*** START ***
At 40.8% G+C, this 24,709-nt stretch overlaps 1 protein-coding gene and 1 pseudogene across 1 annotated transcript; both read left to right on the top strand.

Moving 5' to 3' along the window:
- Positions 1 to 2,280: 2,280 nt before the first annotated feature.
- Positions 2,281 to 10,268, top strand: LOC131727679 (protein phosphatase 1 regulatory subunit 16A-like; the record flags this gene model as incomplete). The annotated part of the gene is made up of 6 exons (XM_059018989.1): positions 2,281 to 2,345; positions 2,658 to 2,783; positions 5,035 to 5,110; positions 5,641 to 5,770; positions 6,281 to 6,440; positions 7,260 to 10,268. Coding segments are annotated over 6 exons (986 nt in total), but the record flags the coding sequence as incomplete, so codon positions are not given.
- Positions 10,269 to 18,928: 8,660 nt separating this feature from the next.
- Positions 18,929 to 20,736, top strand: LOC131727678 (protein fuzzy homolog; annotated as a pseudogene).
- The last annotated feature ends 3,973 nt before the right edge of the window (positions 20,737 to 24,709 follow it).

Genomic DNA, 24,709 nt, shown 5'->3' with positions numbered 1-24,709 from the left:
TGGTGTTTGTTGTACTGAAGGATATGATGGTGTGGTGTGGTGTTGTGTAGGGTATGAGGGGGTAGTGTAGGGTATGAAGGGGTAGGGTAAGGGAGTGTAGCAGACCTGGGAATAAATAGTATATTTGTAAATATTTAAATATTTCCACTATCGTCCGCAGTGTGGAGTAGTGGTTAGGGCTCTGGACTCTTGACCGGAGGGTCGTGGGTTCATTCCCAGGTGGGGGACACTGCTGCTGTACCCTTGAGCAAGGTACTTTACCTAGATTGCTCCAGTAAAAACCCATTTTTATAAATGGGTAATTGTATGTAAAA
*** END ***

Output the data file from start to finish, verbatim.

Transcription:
At 40.8% G+C, this 24,709-nt stretch overlaps 1 protein-coding gene and 1 pseudogene across 1 annotated transcript; both read left to right on the top strand.

Moving 5' to 3' along the window:
- Positions 1 to 2,280: 2,280 nt before the first annotated feature.
- Positions 2,281 to 10,268, top strand: LOC131727679 (protein phosphatase 1 regulatory subunit 16A-like; the record flags this gene model as incomplete). The annotated part of the gene is made up of 6 exons (XM_059018989.1): positions 2,281 to 2,345; positions 2,658 to 2,783; positions 5,035 to 5,110; positions 5,641 to 5,770; positions 6,281 to 6,440; positions 7,260 to 10,268. Coding segments are annotated over 6 exons (986 nt in total), but the record flags the coding sequence as incomplete, so codon positions are not given.
- Positions 10,269 to 18,928: 8,660 nt separating this feature from the next.
- Positions 18,929 to 20,736, top strand: LOC131727678 (protein fuzzy homolog; annotated as a pseudogene).
- The last annotated feature ends 3,973 nt before the right edge of the window (positions 20,737 to 24,709 follow it).

Genomic DNA, 24,709 nt, shown 5'->3' with positions numbered 1-24,709 from the left:
TGGTGTTTGTTGTACTGAAGGATATGATGGTGTGGTGTGGTGTTGTGTAGGGTATGAGGGGGTAGTGTAGGGTATGAAGGGGTAGGGTAAGGGAGTGTAGCAGACCTGGGAATAAATAGTATATTTGTAAATATTTAAATATTTCCACTATCGTCCGCAGTGTGGAGTAGTGGTTAGGGCTCTGGACTCTTGACCGGAGGGTCGTGGGTTCATTCCCAGGTGGGGGACACTGCTGCTGTACCCTTGAGCAAGGTACTTTACCTAGATTGCTCCAGTAAAAACCCATTTTTATAAATGGGTAATTGTATGTAAAA